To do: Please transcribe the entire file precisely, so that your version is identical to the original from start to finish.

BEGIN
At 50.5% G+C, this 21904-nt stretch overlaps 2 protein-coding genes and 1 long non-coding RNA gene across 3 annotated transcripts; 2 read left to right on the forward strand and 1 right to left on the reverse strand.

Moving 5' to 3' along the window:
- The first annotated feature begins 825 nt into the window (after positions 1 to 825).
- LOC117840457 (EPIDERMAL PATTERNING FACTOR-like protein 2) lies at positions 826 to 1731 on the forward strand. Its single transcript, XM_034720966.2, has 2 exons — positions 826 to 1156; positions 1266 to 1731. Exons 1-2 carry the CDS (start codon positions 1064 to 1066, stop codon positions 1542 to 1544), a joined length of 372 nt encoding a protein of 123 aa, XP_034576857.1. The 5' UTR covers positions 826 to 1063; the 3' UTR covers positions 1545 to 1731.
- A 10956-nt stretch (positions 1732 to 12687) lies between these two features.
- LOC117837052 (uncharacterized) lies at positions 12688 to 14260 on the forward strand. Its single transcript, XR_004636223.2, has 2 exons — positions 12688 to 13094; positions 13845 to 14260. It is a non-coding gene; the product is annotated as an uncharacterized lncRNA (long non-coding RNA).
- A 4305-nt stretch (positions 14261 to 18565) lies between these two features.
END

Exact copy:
At 50.5% G+C, this 21904-nt stretch overlaps 2 protein-coding genes and 1 long non-coding RNA gene across 3 annotated transcripts; 2 read left to right on the forward strand and 1 right to left on the reverse strand.

Moving 5' to 3' along the window:
- The first annotated feature begins 825 nt into the window (after positions 1 to 825).
- LOC117840457 (EPIDERMAL PATTERNING FACTOR-like protein 2) lies at positions 826 to 1731 on the forward strand. Its single transcript, XM_034720966.2, has 2 exons — positions 826 to 1156; positions 1266 to 1731. Exons 1-2 carry the CDS (start codon positions 1064 to 1066, stop codon positions 1542 to 1544), a joined length of 372 nt encoding a protein of 123 aa, XP_034576857.1. The 5' UTR covers positions 826 to 1063; the 3' UTR covers positions 1545 to 1731.
- A 10956-nt stretch (positions 1732 to 12687) lies between these two features.
- LOC117837052 (uncharacterized) lies at positions 12688 to 14260 on the forward strand. Its single transcript, XR_004636223.2, has 2 exons — positions 12688 to 13094; positions 13845 to 14260. It is a non-coding gene; the product is annotated as an uncharacterized lncRNA (long non-coding RNA).
- A 4305-nt stretch (positions 14261 to 18565) lies between these two features.